Harika Abburi


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Multilingual ESG News Impact Identification Using an Augmented Ensemble Approach
Harika Abburi | Ajay Kumar | Edward Bowen | Balaji Veeramani
Proceedings of the Joint Workshop of the 7th Financial Technology and Natural Language Processing, the 5th Knowledge Discovery from Unstructured Data in Financial Services, and the 4th Workshop on Economics and Natural Language Processing @ LREC-COLING 2024

Determining the duration and length of a news event’s impact on a company’s performance remains elusive for financial analysts. The complexity arises from the fact that the effects of these news articles are influenced by various extraneous factors and can change over time. As a result, in this work, we investigate our ability to predict 1) the duration (length) of a news event’s impact, and 2) level of impact on companies. The datasets used in this study are provided as part of the Multi-Lingual ESG Impact Duration Inference (ML-ESG-3) shared task. To handle the data scarcity, we explored data augmentation techniques to augment our training data. To address each of the research objectives stated above, we employ an ensemble approach combining transformer model, a variant of Convolutional Neural Networks (CNNs), specifically the KimCNN model and contextual embeddings. The model’s performance is assessed across a multilingual dataset encompassing English, French, Japanese, and Korean news articles. For the first task of determining impact duration, our model ranked in first, fifth, seventh, and eight place for Japanese, French, Korean and English texts respectively (with respective macro F1 scores of 0.256, 0.458, 0.552, 0.441). For the second task of assessing impact level, our model ranked in sixth, and eight place for French and English texts, respectively (with respective macro F1 scores of 0.488 and 0.550).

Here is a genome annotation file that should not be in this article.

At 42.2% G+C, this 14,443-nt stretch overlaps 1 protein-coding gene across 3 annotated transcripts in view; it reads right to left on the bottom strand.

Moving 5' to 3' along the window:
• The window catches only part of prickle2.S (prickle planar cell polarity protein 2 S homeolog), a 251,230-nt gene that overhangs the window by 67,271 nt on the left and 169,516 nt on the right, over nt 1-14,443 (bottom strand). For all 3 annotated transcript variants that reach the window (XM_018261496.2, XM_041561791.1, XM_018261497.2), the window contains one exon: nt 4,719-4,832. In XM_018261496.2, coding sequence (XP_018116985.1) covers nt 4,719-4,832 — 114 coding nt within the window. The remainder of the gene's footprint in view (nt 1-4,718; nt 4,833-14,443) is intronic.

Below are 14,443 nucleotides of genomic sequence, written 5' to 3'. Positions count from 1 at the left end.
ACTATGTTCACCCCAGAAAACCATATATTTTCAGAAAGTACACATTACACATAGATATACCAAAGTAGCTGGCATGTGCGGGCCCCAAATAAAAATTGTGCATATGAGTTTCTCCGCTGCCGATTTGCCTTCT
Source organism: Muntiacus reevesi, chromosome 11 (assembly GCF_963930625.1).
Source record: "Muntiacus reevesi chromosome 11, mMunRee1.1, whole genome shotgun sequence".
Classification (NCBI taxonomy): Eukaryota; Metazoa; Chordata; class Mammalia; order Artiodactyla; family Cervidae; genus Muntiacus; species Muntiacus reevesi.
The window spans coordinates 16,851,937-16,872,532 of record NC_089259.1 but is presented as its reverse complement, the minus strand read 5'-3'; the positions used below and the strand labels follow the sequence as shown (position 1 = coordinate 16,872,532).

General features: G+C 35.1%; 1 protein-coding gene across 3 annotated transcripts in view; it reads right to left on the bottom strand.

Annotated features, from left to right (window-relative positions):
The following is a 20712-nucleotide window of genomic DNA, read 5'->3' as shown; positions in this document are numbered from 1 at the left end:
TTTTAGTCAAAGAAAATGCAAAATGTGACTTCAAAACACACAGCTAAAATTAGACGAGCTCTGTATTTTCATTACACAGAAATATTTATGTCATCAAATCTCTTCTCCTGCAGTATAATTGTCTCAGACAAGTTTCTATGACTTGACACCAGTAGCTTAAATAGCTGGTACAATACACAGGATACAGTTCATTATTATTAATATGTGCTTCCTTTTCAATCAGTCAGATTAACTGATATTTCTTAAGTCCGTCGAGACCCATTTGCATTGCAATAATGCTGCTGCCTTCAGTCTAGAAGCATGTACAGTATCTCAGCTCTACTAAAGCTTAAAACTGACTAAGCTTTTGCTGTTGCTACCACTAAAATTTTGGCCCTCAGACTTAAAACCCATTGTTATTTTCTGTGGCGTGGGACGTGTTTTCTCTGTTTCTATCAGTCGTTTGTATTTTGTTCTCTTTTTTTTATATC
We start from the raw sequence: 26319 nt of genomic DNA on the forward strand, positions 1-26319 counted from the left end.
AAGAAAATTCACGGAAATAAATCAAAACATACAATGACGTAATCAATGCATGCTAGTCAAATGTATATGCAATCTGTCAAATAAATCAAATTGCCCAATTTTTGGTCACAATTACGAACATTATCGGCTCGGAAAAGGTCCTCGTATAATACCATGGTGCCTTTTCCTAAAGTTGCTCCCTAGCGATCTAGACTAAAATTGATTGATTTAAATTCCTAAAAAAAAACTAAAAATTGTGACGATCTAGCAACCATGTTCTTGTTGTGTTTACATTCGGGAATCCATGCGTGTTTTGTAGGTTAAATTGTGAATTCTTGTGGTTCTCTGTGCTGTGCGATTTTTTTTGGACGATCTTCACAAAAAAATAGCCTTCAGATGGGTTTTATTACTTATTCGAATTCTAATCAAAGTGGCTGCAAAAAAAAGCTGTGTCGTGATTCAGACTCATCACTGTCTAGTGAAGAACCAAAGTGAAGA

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A Simple yet Efficient Ensemble Approach for AI-generated Text Detection
Harika Abburi | Kalyani Roy | Michael Suesserman | Nirmala Pudota | Balaji Veeramani | Edward Bowen | Sanmitra Bhattacharya